The un-squeaky wheel loses out on the grease. At least, that was the way it went for a couple hundred Brayton Purcell clients in an appellate case this week.
The concept of settling with a group of former asbestos producers would seem, at first, to be a great idea for both sides: plaintiffs can negotiate with a single corporation, the Center for Claims Resolution, and in return CCR’s member companies get the claims against all of them dropped in one swoop. But that model of efficiency loses some luster when one of the companies decides to renege on its share of the payment.
The plaintiffs represented by Brayton Purcell — all 288 of them — wanted the court to find that CCR’s member companies were jointly and severally liable under the settlements, making it CCR’s problem to come up with the missing funds. But they got no love for that argument in San Francisco Superior Court. And on Wednesday, the First District Court of Appeal upheld the trial court’s decision in favor of the defense.
In its unpublished opinion, the First District didn’t review the lower court decision de novo, but went with a more forgiving standard that looks to see if there was any substantial evidence to support the lower court. The justices’ conclusion? The plaintiffs had been quiet — too quiet.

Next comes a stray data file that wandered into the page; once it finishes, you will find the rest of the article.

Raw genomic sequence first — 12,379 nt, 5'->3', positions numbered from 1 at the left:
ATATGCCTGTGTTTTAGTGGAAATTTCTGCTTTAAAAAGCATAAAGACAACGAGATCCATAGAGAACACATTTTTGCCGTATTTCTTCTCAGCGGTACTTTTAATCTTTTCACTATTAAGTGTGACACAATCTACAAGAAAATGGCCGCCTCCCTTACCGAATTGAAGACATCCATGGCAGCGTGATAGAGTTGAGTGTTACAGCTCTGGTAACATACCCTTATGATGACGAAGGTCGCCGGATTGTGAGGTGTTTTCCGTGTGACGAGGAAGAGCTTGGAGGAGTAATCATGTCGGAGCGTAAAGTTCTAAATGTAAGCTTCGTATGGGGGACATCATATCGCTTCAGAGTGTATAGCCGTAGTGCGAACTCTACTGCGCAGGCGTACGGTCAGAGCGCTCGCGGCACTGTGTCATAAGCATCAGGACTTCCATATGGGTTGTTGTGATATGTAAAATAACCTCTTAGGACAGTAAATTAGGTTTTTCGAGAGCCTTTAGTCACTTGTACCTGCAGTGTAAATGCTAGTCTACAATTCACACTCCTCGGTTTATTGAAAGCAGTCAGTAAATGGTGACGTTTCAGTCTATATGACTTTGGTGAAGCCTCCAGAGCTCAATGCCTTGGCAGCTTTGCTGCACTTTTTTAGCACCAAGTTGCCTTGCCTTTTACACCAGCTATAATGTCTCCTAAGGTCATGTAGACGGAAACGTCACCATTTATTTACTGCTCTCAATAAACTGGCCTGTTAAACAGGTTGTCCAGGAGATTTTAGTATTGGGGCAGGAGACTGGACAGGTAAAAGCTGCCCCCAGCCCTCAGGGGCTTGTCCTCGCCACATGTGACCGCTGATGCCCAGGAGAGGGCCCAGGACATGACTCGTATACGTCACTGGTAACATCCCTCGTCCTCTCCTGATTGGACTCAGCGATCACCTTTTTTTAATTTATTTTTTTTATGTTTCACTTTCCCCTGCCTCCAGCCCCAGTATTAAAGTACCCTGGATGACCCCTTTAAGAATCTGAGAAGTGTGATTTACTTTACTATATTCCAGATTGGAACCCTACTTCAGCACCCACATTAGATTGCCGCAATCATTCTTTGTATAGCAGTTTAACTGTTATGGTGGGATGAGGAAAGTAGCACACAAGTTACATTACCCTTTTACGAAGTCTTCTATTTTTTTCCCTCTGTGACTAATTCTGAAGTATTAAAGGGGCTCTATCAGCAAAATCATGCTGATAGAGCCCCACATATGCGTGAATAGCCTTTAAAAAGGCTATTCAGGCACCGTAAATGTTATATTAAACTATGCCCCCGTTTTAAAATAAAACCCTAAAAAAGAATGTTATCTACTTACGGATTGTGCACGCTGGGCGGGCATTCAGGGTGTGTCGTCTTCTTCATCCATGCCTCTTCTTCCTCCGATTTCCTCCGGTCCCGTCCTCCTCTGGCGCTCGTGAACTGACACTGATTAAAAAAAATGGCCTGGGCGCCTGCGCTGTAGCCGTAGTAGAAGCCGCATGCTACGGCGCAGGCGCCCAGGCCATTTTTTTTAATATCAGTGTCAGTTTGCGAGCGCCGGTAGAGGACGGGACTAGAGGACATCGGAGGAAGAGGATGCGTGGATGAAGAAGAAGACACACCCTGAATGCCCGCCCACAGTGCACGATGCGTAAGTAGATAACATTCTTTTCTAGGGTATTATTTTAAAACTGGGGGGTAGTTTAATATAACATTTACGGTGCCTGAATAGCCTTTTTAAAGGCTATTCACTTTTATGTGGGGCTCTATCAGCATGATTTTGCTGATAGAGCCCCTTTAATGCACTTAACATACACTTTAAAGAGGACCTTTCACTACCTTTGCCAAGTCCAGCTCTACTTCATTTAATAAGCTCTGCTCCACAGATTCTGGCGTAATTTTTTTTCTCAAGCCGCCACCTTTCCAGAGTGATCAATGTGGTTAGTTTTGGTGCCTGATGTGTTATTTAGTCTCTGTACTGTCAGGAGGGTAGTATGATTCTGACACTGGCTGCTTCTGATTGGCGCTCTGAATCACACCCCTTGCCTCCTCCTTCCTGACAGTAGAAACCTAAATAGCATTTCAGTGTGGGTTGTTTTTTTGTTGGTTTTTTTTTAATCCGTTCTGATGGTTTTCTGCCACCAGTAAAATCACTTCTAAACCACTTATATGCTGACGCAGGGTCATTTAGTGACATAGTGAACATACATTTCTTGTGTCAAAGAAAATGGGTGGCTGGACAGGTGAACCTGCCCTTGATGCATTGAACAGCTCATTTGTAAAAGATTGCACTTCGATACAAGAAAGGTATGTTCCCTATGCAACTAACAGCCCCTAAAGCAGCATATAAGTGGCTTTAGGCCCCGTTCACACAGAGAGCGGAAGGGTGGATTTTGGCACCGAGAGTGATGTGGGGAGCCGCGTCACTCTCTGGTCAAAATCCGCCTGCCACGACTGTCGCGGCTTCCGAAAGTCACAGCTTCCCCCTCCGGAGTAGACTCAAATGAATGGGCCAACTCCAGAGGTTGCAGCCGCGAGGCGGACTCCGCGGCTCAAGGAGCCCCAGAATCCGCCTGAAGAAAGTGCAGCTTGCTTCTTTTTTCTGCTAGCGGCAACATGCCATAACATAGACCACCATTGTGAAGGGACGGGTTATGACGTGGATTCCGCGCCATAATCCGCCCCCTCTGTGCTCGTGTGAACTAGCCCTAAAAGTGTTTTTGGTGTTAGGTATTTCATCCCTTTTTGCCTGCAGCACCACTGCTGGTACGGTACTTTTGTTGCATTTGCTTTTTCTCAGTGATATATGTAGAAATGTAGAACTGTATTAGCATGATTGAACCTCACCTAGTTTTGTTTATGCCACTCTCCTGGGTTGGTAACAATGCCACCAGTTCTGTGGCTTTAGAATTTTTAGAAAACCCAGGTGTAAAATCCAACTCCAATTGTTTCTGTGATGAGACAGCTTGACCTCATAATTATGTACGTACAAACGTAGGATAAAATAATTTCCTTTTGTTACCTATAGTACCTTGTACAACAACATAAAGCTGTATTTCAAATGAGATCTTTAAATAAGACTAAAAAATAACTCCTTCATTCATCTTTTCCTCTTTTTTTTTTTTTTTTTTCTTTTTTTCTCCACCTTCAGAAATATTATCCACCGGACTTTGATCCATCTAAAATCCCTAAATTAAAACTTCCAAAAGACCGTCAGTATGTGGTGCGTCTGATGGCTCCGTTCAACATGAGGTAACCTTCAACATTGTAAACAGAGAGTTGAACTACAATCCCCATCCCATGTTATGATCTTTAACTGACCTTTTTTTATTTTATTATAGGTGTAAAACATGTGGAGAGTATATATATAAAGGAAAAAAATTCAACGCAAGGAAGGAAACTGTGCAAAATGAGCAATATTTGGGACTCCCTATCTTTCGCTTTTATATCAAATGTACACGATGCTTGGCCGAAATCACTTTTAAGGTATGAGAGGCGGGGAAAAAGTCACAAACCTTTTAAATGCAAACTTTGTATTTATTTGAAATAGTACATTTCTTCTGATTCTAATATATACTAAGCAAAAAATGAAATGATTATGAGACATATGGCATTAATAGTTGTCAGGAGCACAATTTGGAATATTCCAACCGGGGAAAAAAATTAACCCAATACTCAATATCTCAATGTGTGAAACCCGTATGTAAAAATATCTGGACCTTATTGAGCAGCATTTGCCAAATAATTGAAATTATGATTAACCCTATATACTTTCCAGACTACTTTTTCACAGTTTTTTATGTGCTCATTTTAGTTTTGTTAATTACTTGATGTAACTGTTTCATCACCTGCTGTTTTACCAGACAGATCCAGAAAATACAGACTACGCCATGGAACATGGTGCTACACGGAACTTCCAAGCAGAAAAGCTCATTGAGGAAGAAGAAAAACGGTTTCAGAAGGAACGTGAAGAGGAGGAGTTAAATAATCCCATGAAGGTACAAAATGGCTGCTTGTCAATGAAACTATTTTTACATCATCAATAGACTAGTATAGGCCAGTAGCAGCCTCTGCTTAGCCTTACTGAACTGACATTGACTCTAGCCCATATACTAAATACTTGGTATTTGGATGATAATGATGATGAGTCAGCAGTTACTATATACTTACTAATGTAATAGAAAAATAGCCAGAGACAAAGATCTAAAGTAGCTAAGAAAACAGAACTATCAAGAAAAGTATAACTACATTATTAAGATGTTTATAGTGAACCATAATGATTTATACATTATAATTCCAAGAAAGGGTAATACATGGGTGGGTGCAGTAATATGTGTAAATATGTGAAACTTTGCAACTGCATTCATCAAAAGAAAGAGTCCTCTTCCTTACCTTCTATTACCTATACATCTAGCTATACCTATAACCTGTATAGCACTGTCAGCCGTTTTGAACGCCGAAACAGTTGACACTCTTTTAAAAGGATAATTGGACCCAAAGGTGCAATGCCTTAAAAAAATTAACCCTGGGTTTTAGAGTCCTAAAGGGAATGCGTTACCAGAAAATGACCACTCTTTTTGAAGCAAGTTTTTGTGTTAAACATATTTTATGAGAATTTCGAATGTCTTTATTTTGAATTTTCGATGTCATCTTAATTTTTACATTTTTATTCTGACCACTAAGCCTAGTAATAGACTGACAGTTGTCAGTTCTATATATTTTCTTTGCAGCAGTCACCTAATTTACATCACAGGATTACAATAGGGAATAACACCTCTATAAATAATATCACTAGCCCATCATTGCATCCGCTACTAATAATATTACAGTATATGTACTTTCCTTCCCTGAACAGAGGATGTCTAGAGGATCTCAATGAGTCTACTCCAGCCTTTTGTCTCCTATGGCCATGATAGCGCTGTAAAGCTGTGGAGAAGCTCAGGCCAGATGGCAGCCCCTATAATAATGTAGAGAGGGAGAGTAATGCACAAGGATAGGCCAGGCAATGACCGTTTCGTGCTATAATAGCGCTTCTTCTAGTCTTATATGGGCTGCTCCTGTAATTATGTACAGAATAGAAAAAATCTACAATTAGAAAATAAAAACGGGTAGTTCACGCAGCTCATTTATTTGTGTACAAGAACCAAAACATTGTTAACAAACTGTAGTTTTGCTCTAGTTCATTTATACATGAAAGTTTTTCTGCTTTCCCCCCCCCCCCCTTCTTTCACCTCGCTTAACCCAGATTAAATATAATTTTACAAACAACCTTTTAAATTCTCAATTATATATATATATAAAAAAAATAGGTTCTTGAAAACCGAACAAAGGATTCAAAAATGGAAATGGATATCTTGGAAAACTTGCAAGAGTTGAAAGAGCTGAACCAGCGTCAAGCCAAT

The court noted there’s a statutory presumption that such multi-party agreements are joint and several — unless there is evidence that the settling parties didn’t intend it that way. Here, the appeal court found CCR had twice made its viewpoint clear — that is, that it believed the onus was on the plaintiffs to recoup missing money from any wayward defendants — both in letters to plaintiffs’ counsel and in a separate suit in which Brayton Purcell had participated. At the same time, the appeal court found no evidence showing the plaintiff lawyers had contradicted CCR’s view. “Their inaction,” the justices concluded in Adamson v. Amchem Products Inc., A110664, “supports adoption of defendants’ interpretation.”
— Pam Smith